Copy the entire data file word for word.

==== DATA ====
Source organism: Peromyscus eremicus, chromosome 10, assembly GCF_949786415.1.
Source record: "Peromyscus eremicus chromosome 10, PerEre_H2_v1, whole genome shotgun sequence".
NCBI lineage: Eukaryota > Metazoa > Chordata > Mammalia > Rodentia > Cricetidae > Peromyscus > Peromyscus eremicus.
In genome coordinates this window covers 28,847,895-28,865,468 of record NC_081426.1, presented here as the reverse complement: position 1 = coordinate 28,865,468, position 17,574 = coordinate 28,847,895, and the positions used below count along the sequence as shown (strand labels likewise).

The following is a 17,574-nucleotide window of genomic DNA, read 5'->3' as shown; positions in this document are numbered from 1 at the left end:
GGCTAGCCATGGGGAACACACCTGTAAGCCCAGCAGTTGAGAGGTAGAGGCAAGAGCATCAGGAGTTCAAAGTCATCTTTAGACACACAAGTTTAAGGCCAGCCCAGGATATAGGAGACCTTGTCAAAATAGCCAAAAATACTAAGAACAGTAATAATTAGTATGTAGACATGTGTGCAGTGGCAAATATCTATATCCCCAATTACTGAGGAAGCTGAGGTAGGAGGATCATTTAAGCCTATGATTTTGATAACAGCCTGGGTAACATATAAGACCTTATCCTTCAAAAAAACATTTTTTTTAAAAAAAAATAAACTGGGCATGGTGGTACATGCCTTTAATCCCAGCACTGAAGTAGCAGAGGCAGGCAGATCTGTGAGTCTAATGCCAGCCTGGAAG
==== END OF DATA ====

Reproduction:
Source organism: Peromyscus eremicus, chromosome 10, assembly GCF_949786415.1.
Source record: "Peromyscus eremicus chromosome 10, PerEre_H2_v1, whole genome shotgun sequence".
NCBI lineage: Eukaryota > Metazoa > Chordata > Mammalia > Rodentia > Cricetidae > Peromyscus > Peromyscus eremicus.
In genome coordinates this window covers 28,847,895-28,865,468 of record NC_081426.1, presented here as the reverse complement: position 1 = coordinate 28,865,468, position 17,574 = coordinate 28,847,895, and the positions used below count along the sequence as shown (strand labels likewise).

The following is a 17,574-nucleotide window of genomic DNA, read 5'->3' as shown; positions in this document are numbered from 1 at the left end:
GGCTAGCCATGGGGAACACACCTGTAAGCCCAGCAGTTGAGAGGTAGAGGCAAGAGCATCAGGAGTTCAAAGTCATCTTTAGACACACAAGTTTAAGGCCAGCCCAGGATATAGGAGACCTTGTCAAAATAGCCAAAAATACTAAGAACAGTAATAATTAGTATGTAGACATGTGTGCAGTGGCAAATATCTATATCCCCAATTACTGAGGAAGCTGAGGTAGGAGGATCATTTAAGCCTATGATTTTGATAACAGCCTGGGTAACATATAAGACCTTATCCTTCAAAAAAACATTTTTTTTAAAAAAAAATAAACTGGGCATGGTGGTACATGCCTTTAATCCCAGCACTGAAGTAGCAGAGGCAGGCAGATCTGTGAGTCTAATGCCAGCCTGGAAG